This post discusses the importance of focusing on developing executive function in middle school students.
As a high school learning skills teacher and mom of a middle schooler, I essentially work 24/7 on helping students with their executive functioning. Daily, I try to empower students to be independent learners and owners of their daily lives.
This, of course, comes with weekly mistakes, but it’s important to remember that mistakes are both normal and vital to growth.
Note: you may also like to read our three-part series on executive functioning in teens. Go here to see the first article: What Are Executive Function Skills and Why Do Teens Struggle With Them?
What is executive functioning and why is it important to middle school students?
What exactly is executive functioning, though? As Rachel Ehmke from The Child Mind Institute says, “Executive functions are the essential self-regulating skills that we all use every day to plan, organize, make decisions, and learn from past mistakes. Kids rely on their executive functions for everything from taking a shower to packing a backpack or doing a book report.”
So, if you’re a parent of a middle schooler, you know there is so much growth that occurs during this time.
But staying patient with your middle schooler during these enormous developmental years isn’t easy. Just last month, my son came home after school stating that he left his lunch box at school. Then, about twenty minutes later, we were midway to his soccer practice when he announced that he forgot his cleats.
Let’s just say I took many deep breaths (so many deep breaths). At the end of the day, he wasn’t late for practice, and he was able to get his lunch box the next day (which he remembered). Growth, right?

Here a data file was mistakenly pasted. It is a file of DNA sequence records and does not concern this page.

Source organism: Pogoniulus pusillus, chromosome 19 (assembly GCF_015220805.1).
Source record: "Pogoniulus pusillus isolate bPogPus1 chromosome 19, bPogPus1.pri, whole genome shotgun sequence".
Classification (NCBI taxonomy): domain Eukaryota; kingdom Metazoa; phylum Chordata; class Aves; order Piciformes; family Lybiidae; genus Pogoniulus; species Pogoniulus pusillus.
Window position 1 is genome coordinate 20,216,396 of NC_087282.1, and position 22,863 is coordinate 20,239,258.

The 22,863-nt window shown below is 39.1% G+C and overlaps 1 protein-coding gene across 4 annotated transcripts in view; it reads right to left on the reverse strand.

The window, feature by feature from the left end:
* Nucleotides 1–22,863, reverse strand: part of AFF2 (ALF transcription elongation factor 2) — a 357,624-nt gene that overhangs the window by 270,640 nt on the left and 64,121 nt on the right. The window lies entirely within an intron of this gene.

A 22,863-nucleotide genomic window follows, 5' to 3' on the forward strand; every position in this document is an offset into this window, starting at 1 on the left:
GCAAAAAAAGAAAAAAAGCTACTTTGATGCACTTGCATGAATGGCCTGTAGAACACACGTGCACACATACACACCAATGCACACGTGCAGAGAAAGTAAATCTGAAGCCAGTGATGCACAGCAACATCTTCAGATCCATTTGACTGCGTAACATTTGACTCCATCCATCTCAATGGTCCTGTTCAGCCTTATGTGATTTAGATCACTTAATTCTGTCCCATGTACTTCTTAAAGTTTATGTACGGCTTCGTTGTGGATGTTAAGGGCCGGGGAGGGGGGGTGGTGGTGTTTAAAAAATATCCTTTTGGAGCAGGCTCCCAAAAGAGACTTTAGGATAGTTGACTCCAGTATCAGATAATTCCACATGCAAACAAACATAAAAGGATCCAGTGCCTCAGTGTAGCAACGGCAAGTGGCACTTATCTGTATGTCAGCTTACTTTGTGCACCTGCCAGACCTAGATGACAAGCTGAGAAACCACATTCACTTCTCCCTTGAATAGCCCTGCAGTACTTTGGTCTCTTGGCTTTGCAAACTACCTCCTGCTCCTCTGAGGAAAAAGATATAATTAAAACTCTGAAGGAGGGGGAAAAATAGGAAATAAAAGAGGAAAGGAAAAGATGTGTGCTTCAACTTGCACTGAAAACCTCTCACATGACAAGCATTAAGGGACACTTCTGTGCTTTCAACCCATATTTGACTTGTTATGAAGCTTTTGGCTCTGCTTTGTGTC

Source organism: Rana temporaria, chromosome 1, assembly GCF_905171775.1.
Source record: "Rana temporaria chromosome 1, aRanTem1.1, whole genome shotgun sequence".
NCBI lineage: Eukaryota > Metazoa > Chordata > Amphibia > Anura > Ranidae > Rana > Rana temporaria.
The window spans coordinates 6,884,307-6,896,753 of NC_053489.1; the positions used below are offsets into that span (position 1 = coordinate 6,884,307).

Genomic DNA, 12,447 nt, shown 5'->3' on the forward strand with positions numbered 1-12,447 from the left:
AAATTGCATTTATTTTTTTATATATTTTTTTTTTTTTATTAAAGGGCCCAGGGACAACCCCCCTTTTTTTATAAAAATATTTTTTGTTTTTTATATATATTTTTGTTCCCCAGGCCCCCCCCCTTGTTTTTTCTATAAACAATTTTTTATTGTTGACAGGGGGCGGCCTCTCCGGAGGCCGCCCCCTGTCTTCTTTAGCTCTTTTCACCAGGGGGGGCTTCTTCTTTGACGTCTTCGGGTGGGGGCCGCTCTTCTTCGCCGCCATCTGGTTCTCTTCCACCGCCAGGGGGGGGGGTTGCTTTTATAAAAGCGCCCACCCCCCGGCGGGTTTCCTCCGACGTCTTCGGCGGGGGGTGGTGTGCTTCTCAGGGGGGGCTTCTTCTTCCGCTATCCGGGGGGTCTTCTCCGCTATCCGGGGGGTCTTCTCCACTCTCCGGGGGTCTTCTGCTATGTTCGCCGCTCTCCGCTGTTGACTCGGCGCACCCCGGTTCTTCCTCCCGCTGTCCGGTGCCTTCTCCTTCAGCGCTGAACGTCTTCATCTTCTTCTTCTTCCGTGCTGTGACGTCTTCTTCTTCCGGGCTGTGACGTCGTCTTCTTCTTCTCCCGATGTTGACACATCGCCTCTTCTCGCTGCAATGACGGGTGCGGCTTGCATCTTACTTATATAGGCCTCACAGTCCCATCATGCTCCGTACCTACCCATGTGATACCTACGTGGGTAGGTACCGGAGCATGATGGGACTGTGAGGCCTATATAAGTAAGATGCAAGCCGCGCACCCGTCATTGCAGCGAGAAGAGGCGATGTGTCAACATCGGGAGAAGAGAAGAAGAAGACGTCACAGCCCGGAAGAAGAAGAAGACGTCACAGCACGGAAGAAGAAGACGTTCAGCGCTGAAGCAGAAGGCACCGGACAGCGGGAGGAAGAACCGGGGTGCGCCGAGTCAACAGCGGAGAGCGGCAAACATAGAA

Kids aren’t born with executive functioning skills, but neuroscience research has shown us that the human brain is moldable 一 especially for children and teens. Our brains can be rewired and transformed to develop certain skills with practice and repetition–a concept that’s referred to as neuroplasticity.
Students will have a lot of opportunities to develop executive function in middle school. In a perfect world, your adolescent will have these skilled modeled at home and the classroom, but where should parents start?
You may also want to read: Signs Your Teen May Be Suffering from a Lack of Executive Functioning Skills
9 ways parents of middle schoolers can help develop executive function skills.
There’s a lot going on in that developing adolescent brain during middle school. It can all be very distracting and overwhelming. Plus, all of a sudden, their independence and responsibilities quadruple.
Their executive functioning skills will inevitably lapse at times. Luckily, there’s a lot we can do as parents to guide them through this transitional period in addition to the activities many teachers do in the classroom.
1. Applaud Growth
Try to praise when you see growth. Just like when we were in middle school, it’s easy for adults to pinpoint all of the negative behaviors we’re doing, so it’s vital to applaud our tweens when we see them do even the little things right—like simply remembering their lunch box. Look for other opportunities to acknowledge what your child is doing right to affirm executive function in middle school development, such as getting up on their own, getting their backpack organized, or remembering to do their chores without being asked.
Teaching our middle schoolers how to advocate and communicate is crucial for success. So, if let’s say, Grandma is in the hospital and your child needs more time to finish their essay for English, encourage them to communicate that information with their teacher. Trust me, their teacher will appreciate it, and it will be a skill they’ll need in college and beyond. (You may also like to read: Five Simple Ways to Teach Your Teen How to Self-Advocate)